There has been a recent surge of interest in anaerobic MBRs. The technology provides the potential for removing COD with a net energy benefit from the methane generated, albeit without nutrient removal. Interest within academia is evidenced by the publication of five independent reviews of the subject in various learned journals in 2012 alone.
Features - Feasibility, optimisation and costs
In Japan, there are over 3,000 MBRs which have been in operation since the 1980s for small-scale on-site industrial/household wastewater treatment. However, municipal wastewater applications began only in the mid 00’s, leading to 19 operational full-scale plants by April 2013.
This feature summarises recent research into a new membrane bioreactor technology applied for water reuse (NEWater, Singapore) with reference to energy demand. Reducing aeration demand for membrane air scouring combined with a high flux has been shown to significantly reduce energy demand.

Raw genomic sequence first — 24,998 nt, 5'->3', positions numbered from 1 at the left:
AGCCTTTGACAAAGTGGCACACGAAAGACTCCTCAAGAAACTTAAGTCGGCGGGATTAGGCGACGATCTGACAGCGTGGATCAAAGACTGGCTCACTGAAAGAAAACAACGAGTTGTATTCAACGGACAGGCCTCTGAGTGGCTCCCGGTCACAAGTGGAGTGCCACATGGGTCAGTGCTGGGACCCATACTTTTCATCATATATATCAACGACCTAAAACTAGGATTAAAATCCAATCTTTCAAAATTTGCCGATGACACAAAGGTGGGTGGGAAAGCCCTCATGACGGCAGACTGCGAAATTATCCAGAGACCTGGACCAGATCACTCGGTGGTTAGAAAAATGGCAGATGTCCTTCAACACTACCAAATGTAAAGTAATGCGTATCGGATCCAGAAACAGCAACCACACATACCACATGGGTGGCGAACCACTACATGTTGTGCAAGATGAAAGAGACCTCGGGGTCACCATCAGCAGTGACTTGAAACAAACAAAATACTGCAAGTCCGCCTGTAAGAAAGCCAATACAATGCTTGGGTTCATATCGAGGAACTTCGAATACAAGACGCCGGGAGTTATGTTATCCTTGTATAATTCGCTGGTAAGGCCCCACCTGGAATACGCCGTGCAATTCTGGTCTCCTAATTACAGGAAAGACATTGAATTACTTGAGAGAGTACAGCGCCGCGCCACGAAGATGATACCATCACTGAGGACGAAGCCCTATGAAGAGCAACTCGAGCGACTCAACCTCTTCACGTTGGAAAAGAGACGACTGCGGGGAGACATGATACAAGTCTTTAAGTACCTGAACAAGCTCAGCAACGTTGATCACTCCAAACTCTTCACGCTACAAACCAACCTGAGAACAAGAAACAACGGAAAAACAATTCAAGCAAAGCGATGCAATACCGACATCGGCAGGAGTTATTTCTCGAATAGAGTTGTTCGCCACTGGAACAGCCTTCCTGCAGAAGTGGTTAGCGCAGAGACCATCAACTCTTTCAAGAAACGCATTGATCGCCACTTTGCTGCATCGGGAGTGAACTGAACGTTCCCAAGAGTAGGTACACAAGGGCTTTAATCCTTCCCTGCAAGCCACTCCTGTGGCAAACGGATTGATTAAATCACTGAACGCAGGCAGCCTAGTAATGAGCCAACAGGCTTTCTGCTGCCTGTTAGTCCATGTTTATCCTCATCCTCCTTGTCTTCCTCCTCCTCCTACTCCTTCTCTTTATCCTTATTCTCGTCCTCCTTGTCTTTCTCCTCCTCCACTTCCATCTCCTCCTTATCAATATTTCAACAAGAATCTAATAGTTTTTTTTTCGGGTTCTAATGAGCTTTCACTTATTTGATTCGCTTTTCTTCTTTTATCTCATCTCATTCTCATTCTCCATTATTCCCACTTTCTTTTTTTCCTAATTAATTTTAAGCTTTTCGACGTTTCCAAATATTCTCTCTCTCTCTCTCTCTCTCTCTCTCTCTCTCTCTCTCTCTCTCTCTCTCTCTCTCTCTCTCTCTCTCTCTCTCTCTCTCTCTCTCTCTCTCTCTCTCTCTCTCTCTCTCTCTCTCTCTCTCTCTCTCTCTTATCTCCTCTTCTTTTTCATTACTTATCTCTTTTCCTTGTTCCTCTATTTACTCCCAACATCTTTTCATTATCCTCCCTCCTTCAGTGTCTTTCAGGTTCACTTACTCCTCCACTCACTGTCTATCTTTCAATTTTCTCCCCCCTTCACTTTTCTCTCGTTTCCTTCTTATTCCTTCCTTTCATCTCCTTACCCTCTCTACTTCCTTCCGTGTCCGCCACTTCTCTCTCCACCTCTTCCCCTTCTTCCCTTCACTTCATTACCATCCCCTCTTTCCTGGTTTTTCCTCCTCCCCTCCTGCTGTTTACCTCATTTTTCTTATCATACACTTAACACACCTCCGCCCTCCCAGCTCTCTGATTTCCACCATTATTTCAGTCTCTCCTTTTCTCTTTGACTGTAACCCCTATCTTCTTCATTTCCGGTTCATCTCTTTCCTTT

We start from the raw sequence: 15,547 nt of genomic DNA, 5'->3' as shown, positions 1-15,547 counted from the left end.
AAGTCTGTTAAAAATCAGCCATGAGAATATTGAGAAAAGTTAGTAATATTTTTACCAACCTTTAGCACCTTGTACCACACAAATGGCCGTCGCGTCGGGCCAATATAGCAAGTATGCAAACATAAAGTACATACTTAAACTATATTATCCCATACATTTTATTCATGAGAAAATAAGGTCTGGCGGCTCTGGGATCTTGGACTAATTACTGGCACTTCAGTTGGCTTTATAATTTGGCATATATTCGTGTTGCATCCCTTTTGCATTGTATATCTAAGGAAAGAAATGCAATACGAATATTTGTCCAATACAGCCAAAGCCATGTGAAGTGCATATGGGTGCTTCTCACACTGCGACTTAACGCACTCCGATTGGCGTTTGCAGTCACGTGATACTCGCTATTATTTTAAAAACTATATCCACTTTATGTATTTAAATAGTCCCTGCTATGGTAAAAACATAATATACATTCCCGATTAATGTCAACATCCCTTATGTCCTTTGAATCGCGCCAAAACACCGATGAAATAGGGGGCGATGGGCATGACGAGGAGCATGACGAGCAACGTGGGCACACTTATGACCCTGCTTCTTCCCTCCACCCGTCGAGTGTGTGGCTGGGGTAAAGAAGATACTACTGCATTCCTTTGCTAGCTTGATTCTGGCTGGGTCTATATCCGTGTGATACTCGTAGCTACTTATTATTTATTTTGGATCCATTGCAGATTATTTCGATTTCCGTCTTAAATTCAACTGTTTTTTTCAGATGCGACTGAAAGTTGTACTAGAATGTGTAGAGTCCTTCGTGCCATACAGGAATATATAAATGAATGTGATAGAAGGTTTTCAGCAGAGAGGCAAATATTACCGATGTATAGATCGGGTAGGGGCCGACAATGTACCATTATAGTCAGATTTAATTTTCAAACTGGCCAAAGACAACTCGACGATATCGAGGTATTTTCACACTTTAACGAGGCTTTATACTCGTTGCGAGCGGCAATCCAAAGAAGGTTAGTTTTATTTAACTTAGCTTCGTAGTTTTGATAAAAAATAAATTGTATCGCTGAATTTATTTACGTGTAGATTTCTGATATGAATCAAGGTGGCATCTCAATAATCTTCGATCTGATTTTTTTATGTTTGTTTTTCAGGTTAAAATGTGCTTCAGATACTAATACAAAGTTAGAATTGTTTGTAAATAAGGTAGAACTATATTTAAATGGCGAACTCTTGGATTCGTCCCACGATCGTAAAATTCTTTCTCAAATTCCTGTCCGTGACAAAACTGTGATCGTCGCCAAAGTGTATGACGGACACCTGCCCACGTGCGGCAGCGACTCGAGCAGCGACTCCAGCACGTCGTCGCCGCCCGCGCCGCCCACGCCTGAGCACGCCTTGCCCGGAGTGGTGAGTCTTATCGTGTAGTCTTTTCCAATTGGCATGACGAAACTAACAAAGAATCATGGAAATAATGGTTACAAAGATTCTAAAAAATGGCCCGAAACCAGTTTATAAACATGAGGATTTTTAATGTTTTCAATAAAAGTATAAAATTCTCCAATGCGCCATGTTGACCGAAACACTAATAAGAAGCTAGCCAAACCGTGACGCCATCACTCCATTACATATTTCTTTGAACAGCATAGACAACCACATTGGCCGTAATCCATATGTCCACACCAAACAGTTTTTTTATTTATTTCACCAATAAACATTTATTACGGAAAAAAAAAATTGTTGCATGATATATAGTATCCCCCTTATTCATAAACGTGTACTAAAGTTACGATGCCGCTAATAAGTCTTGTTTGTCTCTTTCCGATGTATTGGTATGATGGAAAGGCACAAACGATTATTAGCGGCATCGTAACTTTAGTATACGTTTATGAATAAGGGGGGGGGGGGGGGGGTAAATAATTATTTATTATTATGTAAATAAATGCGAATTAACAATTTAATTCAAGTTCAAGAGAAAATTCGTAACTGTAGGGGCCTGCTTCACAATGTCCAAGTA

The Arenales del Sol WWTP in Spain combines biological treatment with nutrient removal with a submerged MBR system fitted with flat sheet (FS) ultrafiltration membranes, with an average treatment capacity of 10,000 m3/d (10 MLD). The plant provides high quality treatment to highly variable seasonal sewage inflow due to the nature of this popular coastal region.
The German river association Erftverband has been into MBRs for municipal wastewater treatment for more than a decade, installing the first such system in Germany and commissioning what was the largest membrane bioreactor in the world. The company’s experience in MBR operation provides a valuable insight into the technology.
Aquapolo is the largest wastewater reuse project in the Southern Hemisphere, and the fifth largest of its kind in the world. Upon completion, this facility will free up enough drinking water to continuously supply a population of 350,000 inhabitants, with the potential capacity to reach 600,000.